Iran and Egypt, Twin Outsiders of the Muslim World via Tehran Bureau / MOHAMAD KORRANI

A resonant history of influence and inspiration suggests it is now the turn of the Iranian people, and soon.

Tahseen Bashir, the late Egyptian intellectual and erudite diplomat, once said that Egypt and Iran are the only two real countries in the region, and the rest are simply "tribes with flags."

The cataclysmic events in Egypt have got Iranians thinking, Will the same eventually happen in Iran?

This question is new neither to Iranians nor Egyptians. A close look at the history of the two nations reveals enough precedents to suggest that Iran will one way or another follow, or rather, sooner or later respond significantly to the events in Egypt.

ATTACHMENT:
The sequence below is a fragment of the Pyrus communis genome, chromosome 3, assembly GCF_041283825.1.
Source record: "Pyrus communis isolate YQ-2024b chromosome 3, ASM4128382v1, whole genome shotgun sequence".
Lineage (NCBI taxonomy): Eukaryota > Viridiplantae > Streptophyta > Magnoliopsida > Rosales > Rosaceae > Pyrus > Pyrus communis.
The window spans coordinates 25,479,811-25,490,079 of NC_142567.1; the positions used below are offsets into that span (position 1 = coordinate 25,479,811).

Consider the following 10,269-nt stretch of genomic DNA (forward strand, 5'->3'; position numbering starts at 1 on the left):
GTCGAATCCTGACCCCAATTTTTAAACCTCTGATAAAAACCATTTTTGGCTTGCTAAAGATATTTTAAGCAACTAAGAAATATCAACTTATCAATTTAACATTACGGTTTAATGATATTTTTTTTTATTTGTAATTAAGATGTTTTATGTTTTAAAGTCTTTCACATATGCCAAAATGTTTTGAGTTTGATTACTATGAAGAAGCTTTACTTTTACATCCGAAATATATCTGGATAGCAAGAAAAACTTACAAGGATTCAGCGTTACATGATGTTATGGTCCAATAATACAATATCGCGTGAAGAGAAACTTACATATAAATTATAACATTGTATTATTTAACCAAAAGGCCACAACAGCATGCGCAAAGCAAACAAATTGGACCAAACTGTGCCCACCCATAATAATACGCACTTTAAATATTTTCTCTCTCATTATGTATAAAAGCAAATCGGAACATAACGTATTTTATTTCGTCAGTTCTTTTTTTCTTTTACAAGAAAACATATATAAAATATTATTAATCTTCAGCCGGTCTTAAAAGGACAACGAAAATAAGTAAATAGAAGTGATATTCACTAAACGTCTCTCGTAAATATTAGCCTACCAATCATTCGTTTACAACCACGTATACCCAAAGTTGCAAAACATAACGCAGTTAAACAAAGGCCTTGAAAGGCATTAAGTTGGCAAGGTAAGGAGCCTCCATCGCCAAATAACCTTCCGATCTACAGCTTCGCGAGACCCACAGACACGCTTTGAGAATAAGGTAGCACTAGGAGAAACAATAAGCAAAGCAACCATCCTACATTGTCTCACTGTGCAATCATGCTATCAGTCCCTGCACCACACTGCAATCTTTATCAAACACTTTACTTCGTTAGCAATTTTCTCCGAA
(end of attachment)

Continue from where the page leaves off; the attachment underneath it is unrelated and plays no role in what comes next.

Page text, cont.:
The two nations share an important legacy. They were both sites of grand and ancient empires before the Islamic conquest. The resulting "empire consciousness" always set them apart from the Muslim epicenter. Though they were vanquished militarily, they never acquiesced to the superiority of the Bedouin culture. It is not by chance that the first challenge to the Abbasid Empire emanating from the Arabian Peninsula was in the form of the Fatimid state in Egypt with Ismailism as its official religion.

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